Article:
Lockdown has seen courts adopt virtual platforms such as Zoom to hear cases – with an uptick in hearings and decisions. Bill Barton, director of Barton Legal, says there is no reason why virtual hearings cannot become the norm for resolving construction disputes, bringing significant time and cost savings to an often tortuously slow and expensive process
It is often said that extraordinary times call for extraordinary measures. If nothing else, the last few months have proved the worth of this maxim. Faced with near-unprecedented disruption, Covid-19 has forced every sector to evolve at breakneck speed. This is particularly true of the construction and legal sectors, traditionally the Scylla and Charybdis of inertia in otherwise fast-moving waters.
After all, the government had recognised the need to give the construction sector something of nudge by streamlining the procurement process. In other words, a sector known for being old fashioned and often slow to embrace technology has had to reassess its attitude towards innovation and learned that new ways of working will be crucial to recovery.
This is particularly true for the legal side of the construction industry. Arcadis recently estimated that globally, construction disputes take 10 months to resolve and come with an average price tag of £20m. And although dispute resolution is now quicker compared to previous years, it can still be a huge – and partially unnecessary – burden for companies and their projects, especially during a time when margins are likely to be thinner and the number of disputes on the rise.
A new approach
The methods the construction courts have adopted during the coronavirus lockdown point the way forward to how disputes can become less costly and time-intensive, potentially bringing significant savings for every party in the supply chain. Namely, the Technology & Construction Court (TCC), which sits within the Business & Property Courts that have always been at the forefront of innovation, was one of the first to move trials and hearings to platforms such as Zoom when lockdown was enforced.
The usual length and costs of litigation are well-known for being burdensome and unattractive, but are made up of several parts that have been trimmed down by the introduction of remote hearings, which has naturally pointed out the shortcomings of traditional trials. For example, in-person hearings usually involve solicitors and counsel for both parties travelling to court; once they’re there, waiting times are long and delays frequent, meaning that hearings are often adjourned or only partially heard.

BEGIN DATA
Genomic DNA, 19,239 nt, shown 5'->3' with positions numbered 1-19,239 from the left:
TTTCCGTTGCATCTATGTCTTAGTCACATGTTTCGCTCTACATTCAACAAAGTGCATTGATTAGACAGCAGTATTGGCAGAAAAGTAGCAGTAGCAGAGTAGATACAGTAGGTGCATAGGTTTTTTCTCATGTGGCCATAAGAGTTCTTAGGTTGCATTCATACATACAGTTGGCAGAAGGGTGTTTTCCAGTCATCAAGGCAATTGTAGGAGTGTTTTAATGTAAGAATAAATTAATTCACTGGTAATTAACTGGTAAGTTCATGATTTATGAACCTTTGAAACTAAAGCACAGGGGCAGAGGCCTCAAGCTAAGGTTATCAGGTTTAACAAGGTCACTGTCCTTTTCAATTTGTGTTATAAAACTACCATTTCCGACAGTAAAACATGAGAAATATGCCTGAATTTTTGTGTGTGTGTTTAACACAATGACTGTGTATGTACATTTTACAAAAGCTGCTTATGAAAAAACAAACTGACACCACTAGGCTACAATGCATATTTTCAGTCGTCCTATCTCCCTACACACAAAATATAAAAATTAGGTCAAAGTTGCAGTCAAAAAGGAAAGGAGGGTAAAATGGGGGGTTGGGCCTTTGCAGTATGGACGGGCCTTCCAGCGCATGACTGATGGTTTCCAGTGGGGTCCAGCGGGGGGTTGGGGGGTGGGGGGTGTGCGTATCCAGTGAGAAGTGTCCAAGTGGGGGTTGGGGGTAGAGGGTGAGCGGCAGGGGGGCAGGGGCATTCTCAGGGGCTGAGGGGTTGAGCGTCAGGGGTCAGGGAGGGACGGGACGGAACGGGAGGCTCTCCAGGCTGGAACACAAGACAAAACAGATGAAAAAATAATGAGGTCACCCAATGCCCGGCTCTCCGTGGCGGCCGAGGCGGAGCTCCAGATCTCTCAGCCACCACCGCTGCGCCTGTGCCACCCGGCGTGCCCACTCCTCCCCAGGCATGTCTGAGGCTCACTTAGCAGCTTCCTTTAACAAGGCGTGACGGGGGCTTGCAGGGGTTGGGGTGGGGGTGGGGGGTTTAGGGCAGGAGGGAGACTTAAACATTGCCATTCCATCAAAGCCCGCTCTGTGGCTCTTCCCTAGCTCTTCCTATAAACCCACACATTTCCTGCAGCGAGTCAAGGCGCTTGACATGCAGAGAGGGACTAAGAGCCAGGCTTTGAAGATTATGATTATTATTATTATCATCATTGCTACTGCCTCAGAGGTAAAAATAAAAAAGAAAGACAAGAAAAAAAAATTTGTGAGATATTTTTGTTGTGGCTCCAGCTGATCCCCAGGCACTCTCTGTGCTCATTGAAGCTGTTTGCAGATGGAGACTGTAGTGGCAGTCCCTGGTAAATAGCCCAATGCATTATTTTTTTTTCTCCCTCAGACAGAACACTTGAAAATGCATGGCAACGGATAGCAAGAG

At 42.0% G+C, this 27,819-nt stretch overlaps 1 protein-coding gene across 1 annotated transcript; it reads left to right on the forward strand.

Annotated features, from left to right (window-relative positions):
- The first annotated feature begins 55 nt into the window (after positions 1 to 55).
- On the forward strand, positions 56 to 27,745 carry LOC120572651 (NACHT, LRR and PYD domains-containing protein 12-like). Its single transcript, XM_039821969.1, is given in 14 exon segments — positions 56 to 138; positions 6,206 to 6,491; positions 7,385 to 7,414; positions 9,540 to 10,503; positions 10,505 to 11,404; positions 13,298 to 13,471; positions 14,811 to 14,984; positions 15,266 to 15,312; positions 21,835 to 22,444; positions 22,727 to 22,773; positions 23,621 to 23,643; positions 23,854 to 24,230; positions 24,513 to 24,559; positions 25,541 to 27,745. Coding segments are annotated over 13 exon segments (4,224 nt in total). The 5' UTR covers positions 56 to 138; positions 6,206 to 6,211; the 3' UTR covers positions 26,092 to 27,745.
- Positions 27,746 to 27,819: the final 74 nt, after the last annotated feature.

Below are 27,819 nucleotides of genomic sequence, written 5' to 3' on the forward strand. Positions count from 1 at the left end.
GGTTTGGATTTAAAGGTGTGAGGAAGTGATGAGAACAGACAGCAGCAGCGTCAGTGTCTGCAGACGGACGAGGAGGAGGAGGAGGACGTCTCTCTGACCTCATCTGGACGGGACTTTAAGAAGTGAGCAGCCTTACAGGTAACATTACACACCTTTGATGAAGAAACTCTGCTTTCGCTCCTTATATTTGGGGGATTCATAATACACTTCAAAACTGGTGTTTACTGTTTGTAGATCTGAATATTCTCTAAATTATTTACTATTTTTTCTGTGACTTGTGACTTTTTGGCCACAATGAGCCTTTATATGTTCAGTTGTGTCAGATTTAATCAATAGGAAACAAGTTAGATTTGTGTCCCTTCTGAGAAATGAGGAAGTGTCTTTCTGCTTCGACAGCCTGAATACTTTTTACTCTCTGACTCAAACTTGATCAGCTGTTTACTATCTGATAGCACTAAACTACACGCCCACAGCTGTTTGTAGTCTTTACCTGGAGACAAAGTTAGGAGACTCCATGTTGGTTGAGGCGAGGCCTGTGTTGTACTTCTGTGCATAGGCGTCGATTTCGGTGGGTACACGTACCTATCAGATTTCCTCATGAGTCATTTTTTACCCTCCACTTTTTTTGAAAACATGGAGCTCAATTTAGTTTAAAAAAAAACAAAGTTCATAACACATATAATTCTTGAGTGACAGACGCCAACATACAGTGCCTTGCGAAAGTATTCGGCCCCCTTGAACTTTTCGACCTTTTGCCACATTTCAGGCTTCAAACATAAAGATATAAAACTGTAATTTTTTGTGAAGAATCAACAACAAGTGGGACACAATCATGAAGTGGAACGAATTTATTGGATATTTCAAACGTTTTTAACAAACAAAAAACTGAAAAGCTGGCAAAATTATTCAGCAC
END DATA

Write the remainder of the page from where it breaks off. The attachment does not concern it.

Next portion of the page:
As can be imagined, virtual hearings make this process far more time- and cost-efficient. As it happens, the TCC has heard more cases, and handed down more judgements, over the past few months of remote trials than usual. The timing of cases, meanwhile, has been more efficiently controlled and organised. The result for non-lawyers has been reduced costs and waiting times: an outcome that’s always been desired by anyone in business, but may be welcomed by the construction industry now more than ever.
Of course, there will be questions about ‘virtual’ document disclosure. In the past, scenes reminiscent of the last act of Agatha Christie’s Witness for the Prosecution would play out in courtrooms across the land, with never-before-seen documents suddenly brandished in front of the defendant’s face. Naturally, times have changed, with documents now disclosed in advance, with virtual trials thus representing not an aberration, but continued development.
Progress was already being made in this regard pre-Covid: a new disclosure policy meant that parties now have to agree what is and isn’t disclosed during a trial, and must explain their reasoning behind such decisions. All relevant documents and exchanges are then e-filed, therefore making the entire process smoother and more efficient.
Some of these pre-coronavirus developments in how documents are handled came about as a result of tougher cost penalties for parties who prolong litigation, rather than through a natural shift towards better use of technology. However, remote trials have pushed this progress further, by encouraging even better use of electronic bundles and practically removing the need for dozens of lever arch files, which not only require much manoeuvring on the part of lawyers presenting evidence in a physical court, but take up extra time and therefore financial resources to put together pre-trial.
It would be easy to look at each nut and bolt of a remote trial as separate details but in reality, these factors add up into significant benefits for contractors and subcontractors, and such cost and time savings simply cannot be overlooked. More so, the construction courts are in a position of privilege when it comes to their ability to adopt virtual hearings, because not every legal dispute can be easily – or even feasibly – settled via video link. It’s difficult to see criminal trials, which rely on juries as well as judges, for example, ever evolving to a point where Zoom is as desirable a location as a courtroom.
Construction, however, is excellently placed to adopt virtual hearings in the long-term and given the benefits they bring to all parties involved in a dispute – be they solicitors, barristers or their clients – the sector would be missing out on a chance to significantly lift the burdens of litigation. And unlike the changes being made to the procurement process, it is not government intervention that will bring about this new era in construction law, but the change has to come from the industry itself.
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